IE 11 is not supported. For an optimal experience visit our site on another browser.

'Exclusively' vs. 'primarily': IRS law a 'disaster waiting to happen'

A focused House Speaker John Boehner vowed Thursday to “to seek answers 'till we get to the truth" on the IRS' targeting of Tea Party groups.

A focused House Speaker John Boehner vowed Thursday to “to seek answers 'till we get to the truth" on the IRS' targeting of Tea Party groups.

“Today is a new day, which means that we are sure to get a new story from the White House on the IRS scandal,” Boehner said. “The White House was made aware of it last month, yet no one thought that they should tell the president. Fairly inconceivable to me.”

But growing number of lawmakers are picking up on the real IRS scandal, the one that actually started in 1959.

The IRS has been under fire for targeting conservative groups applying for 501(c)4 status, also known as  tax-exempt status. msnbc’s Lawrence O’Donnell first pointed out that the problem goes back to the IRS’ interpretation of the words “exclusively” and “primarily” in the statue.

“This was a disaster waiting to happen,” said Rep. Eleanor Holmes Norton said Wednesday on The Last Word. “An administrative agency does have the power to interpret the law and to take words that are vague and to give them meaning.  An administrative agency does not have the power to change the plain meaning of the law and make a disaster happen and that’s what’s happened here.”

On May 13, 2013, O’Donnell explained how the “IRS has gotten away with the crime” for 54 years:

Section 501(c)(4) of the Internal Revenue Code which defines social welfare organizations for tax-exempt purposes defines them this way:  "Civic leagues or organizations not organized for profit but operated exclusively for the promotion of social welfare."Then, the IRS code does a magic trick and changes the meaning of the word exclusively: "To be operated exclusively to promote social welfare, an organization must operate primarily to further the common good and general welfare of the people of the community."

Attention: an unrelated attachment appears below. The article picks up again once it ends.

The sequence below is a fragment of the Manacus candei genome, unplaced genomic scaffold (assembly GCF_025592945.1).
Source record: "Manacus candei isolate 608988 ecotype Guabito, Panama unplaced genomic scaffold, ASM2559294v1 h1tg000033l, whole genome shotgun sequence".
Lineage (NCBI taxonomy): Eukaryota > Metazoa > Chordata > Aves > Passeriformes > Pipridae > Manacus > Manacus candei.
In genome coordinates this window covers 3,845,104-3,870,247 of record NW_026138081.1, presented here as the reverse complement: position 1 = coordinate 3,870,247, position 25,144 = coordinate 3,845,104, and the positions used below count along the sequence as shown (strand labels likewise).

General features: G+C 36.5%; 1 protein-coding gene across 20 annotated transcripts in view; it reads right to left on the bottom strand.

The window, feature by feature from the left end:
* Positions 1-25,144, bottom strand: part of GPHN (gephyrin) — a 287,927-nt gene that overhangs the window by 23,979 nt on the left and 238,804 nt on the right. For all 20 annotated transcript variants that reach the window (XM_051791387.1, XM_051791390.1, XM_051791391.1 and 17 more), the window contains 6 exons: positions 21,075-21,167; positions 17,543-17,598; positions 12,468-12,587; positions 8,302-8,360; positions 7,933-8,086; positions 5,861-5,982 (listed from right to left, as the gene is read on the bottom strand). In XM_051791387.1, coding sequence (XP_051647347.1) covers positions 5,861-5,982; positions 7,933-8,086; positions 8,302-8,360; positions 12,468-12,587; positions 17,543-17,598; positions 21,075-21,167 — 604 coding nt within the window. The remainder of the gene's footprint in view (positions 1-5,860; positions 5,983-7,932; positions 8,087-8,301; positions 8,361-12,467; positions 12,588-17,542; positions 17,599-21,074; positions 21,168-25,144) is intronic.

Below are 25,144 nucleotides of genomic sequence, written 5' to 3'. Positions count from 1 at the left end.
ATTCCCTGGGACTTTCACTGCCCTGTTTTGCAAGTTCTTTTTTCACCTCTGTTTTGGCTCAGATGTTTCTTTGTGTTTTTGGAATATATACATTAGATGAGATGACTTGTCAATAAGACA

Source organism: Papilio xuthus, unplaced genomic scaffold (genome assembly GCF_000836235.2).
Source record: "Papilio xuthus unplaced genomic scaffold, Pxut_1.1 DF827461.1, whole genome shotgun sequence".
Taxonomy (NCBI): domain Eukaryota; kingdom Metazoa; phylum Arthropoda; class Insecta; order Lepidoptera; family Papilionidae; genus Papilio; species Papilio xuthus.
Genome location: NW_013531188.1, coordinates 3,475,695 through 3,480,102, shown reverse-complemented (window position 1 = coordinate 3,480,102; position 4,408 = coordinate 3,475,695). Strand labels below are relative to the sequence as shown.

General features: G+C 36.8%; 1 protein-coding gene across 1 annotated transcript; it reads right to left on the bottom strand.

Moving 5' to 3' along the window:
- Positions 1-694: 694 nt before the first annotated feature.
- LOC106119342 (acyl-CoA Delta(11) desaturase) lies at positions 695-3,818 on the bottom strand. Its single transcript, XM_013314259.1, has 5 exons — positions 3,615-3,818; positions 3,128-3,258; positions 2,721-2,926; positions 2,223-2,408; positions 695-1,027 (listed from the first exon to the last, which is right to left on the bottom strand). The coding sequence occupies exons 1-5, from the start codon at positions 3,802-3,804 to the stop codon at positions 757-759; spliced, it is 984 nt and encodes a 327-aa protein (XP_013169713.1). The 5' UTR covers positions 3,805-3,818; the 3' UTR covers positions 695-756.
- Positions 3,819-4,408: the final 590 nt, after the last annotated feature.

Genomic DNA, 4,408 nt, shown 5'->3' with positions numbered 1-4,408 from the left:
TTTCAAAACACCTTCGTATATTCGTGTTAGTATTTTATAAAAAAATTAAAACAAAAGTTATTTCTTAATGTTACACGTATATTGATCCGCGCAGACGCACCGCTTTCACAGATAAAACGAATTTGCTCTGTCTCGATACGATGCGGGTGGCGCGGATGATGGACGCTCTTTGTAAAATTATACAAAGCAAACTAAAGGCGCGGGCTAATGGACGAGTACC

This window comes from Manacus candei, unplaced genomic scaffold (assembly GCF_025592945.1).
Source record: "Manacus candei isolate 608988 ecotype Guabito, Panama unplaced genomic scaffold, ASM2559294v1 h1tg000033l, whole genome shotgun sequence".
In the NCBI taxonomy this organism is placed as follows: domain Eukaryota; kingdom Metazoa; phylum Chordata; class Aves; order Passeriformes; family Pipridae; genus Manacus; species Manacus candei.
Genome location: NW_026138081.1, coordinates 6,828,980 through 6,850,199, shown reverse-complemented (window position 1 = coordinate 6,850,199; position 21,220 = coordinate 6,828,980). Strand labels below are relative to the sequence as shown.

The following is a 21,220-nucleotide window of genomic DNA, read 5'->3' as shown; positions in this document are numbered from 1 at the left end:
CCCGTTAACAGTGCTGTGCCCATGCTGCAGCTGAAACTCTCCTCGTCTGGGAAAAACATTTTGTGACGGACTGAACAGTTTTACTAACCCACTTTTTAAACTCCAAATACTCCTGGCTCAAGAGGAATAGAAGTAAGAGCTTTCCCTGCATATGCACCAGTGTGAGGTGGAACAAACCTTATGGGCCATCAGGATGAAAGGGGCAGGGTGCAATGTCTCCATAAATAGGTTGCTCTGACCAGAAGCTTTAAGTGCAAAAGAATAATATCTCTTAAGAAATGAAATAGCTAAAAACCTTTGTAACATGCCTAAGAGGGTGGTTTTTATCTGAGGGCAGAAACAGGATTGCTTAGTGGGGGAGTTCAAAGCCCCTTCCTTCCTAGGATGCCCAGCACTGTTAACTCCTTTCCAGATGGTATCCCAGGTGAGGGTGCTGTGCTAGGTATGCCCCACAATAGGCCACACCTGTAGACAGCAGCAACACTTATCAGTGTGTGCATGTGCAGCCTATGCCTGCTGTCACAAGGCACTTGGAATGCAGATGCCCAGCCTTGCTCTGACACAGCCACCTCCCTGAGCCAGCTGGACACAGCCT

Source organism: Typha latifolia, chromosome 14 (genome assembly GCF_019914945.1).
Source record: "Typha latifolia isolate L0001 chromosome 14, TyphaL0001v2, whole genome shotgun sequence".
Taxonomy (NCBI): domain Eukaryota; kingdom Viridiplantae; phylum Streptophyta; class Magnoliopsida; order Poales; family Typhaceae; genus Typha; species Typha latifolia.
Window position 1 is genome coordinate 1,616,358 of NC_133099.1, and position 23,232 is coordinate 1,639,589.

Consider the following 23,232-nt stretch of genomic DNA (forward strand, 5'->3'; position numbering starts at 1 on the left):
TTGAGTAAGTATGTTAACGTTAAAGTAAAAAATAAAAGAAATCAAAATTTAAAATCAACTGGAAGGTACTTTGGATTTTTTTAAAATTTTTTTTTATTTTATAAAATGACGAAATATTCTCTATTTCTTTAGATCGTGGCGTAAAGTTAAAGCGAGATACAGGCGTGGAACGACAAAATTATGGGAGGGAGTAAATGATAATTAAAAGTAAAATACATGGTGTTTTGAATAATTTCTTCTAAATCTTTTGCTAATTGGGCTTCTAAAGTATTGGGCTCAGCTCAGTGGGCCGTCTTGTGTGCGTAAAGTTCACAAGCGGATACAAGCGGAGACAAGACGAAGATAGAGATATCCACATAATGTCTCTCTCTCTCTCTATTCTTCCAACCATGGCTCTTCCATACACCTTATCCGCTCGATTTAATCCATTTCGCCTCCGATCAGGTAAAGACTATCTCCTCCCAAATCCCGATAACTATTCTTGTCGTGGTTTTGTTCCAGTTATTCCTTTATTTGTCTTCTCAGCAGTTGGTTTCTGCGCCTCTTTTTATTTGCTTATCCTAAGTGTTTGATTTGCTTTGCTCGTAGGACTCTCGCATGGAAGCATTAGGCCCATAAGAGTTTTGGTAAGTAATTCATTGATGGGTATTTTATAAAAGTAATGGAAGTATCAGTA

Members of the Senate Finance Committee questioned misuse of Section 501(c)(4) of the Internal Revenue Code at a hearing Tuesday.

“What does the term primarily for social welfare mean? The IRS has not made it clear when the statute says exclusively, and that’s really at the root of so many of these problems,” said Democratic Ohio Sen.  Sherrod Brown.

Senate Finance Committee Chairman Max Baucus of Montana summed it up this way: “Clearly, a Mack truck is being driven through the 501(c)4 loophole.”

Sen. Bill Nelson of Florida and Sen. Bob Menendez of New Jersey also questioned this decades-long wording switcheroo contributing to some of today’s predicament.

The House Committee on Oversight and Government Reform have also noted the discrepancies at a hearing on Wednesday.

“Requiring organizations to be primarily engaged in social welfare activities is significantly different than requiring them to be exclusively engaged in social welfare activities,” pointed out Rep. Michelle Lujan Grisham of New Mexico.

“The original statute passed by Congress requires 501(c)(4) organizations engaged exclusively in social welfare activities,” said Rep. Elijah Cummings of Maryland. “But in 1959, Treasury Department issued a regulation that requires these entities only to be primarily engaged in social welfare activities.  As a result, many groups now believe they can spend up to 49% of their funds on campaign-related activities.”

At the House Ways and Means Committee hearing Friday, Rep. Lloyd Doggett of Texas name-checked O’Donnell and Citizens for Responsibility and Ethics in Washington (CREW) for their attention to this matter.

While senators continue to press the point, “Republicans and political media remained blissfully oblivious to the language of the law,” said O’Donnell.

“The IRS in 1959 without authority from Congress changed Congress’ intent in 501(c)(4) organizations, and they suddenly had to be primarily for social welfare, which meant from that day forward, IRS agents somewhere, Washington or Cincinnati or somewhere were going to have to evaluate how much politics a 501(c)(4) applicant was going to engage in,” said O’Donnell. “And so, the real scandal here is not that the applications were delayed, but that they were ever approved.”